This is definitely a depressing topic but I feel like it’s one that needs to get out there because this is rapidly becoming a global problem (especially since this is being caused by a lot of Westerners).
The article was written and placed into the online articles at The Guardian – Australia (it IS a global problem). So what I am also going to do is place the article into my Blog here. I did not write this article, this is not my material.
Patrolling rangers discovered the carcasses on Tuesday, according to the Bhejane Trust and the National Parks and Wildlife Management Authority. The Bhejane Trust undertakes joint animal monitoring and welfare work with the parks agency.
A parks spokeswoman, Caroline Washaya Moyo, said 14 tusks had been recovered from these elephants but the others had not been recovered. She said rangers had found 16 of the elephants in the Lupande area and 10 others in Chakabvi.
Washaya-Moyo said no arrests have been made and investigations were in progress. Rangers recovered 1kg (2.2lb) of cyanide and are increasing patrols in the park, she said. Cyanide is widely used in Zimbabwe’s mining industry and is easy to obtain.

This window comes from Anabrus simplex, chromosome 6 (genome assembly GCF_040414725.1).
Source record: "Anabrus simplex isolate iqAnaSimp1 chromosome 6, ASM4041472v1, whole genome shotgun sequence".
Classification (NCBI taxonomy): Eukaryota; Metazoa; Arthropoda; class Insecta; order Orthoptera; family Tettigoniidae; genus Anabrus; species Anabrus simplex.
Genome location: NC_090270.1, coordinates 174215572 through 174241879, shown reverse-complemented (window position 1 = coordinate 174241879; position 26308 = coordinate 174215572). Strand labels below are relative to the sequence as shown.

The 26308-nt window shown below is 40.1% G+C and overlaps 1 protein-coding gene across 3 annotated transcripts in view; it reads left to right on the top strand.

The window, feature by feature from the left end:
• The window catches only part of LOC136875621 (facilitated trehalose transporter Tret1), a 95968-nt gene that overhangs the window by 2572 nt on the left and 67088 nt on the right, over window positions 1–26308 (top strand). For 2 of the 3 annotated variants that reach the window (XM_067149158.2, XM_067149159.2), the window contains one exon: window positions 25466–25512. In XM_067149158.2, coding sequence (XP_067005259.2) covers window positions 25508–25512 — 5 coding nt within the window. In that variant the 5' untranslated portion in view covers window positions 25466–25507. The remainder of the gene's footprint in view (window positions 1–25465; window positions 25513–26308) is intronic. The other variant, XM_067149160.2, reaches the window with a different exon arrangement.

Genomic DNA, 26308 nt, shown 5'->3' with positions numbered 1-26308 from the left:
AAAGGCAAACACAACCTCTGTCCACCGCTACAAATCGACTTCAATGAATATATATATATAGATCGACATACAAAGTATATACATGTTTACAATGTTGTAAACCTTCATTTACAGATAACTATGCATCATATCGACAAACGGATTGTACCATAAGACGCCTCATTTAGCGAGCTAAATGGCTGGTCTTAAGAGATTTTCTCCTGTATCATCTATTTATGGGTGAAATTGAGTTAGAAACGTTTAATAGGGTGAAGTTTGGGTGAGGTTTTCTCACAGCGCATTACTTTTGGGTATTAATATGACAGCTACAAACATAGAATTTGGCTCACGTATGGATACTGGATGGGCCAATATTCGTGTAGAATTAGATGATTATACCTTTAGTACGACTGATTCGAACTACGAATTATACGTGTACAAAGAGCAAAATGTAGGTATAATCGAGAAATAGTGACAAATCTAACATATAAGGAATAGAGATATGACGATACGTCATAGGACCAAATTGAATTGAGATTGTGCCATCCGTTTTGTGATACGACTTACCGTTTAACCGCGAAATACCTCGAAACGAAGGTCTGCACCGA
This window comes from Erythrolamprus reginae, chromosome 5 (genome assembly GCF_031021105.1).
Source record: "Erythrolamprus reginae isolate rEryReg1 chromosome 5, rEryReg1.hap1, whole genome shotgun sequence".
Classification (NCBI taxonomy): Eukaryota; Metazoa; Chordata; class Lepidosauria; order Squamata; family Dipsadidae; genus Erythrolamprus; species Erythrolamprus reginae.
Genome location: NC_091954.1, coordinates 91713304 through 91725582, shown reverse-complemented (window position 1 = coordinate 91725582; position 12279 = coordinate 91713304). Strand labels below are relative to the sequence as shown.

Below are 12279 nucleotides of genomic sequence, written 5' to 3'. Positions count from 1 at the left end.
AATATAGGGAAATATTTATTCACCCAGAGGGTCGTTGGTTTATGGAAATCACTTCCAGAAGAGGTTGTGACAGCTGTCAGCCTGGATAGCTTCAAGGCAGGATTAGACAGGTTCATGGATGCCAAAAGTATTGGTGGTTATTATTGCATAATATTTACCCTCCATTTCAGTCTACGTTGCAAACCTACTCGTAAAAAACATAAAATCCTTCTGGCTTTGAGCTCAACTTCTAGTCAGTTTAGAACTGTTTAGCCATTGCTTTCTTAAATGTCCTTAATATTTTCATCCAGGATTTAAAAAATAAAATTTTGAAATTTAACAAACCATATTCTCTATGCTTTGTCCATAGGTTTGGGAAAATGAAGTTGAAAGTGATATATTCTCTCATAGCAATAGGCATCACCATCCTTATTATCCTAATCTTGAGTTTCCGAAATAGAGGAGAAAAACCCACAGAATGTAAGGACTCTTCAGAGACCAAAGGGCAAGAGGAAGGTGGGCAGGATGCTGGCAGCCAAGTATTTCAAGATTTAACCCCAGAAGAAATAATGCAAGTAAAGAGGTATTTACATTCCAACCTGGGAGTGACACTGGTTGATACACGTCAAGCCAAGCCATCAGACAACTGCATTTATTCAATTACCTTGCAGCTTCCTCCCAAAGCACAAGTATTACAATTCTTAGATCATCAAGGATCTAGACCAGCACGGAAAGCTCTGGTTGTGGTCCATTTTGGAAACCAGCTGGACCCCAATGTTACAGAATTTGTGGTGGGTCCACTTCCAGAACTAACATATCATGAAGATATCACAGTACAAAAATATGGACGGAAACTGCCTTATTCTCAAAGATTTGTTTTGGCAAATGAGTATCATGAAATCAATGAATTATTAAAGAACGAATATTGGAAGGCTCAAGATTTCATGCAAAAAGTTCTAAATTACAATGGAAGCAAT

“The poachers were probably disturbed by rangers on patrol, which is why some of the tusks were recovered. Cyanide poisoning is becoming a huge problem here and we are struggling to contain it,” said Trevor Lane, a founder of the Bhejane Trust and a leading wildlife conservationist.
Last week, the parks agency reported that 14 elephants had been poisoned by cyanide in three separate incidents. In 2013, as many as 300 elephants died in Hwange park after poachers laced salt pans with cyanide.
On Monday, the environment, water and climate minister, Oppah Muchinguri, blamed the increase in poaching on a US ban on hunting Zimbabwean elephants for sport.
“All this poaching is because of American policies. They are banning sport hunting. An elephant would cost $120,000 in sport hunting but a tourist pays only $10 to view the same elephant,” she said, adding that money from sport hunting was crucial in conservation efforts.”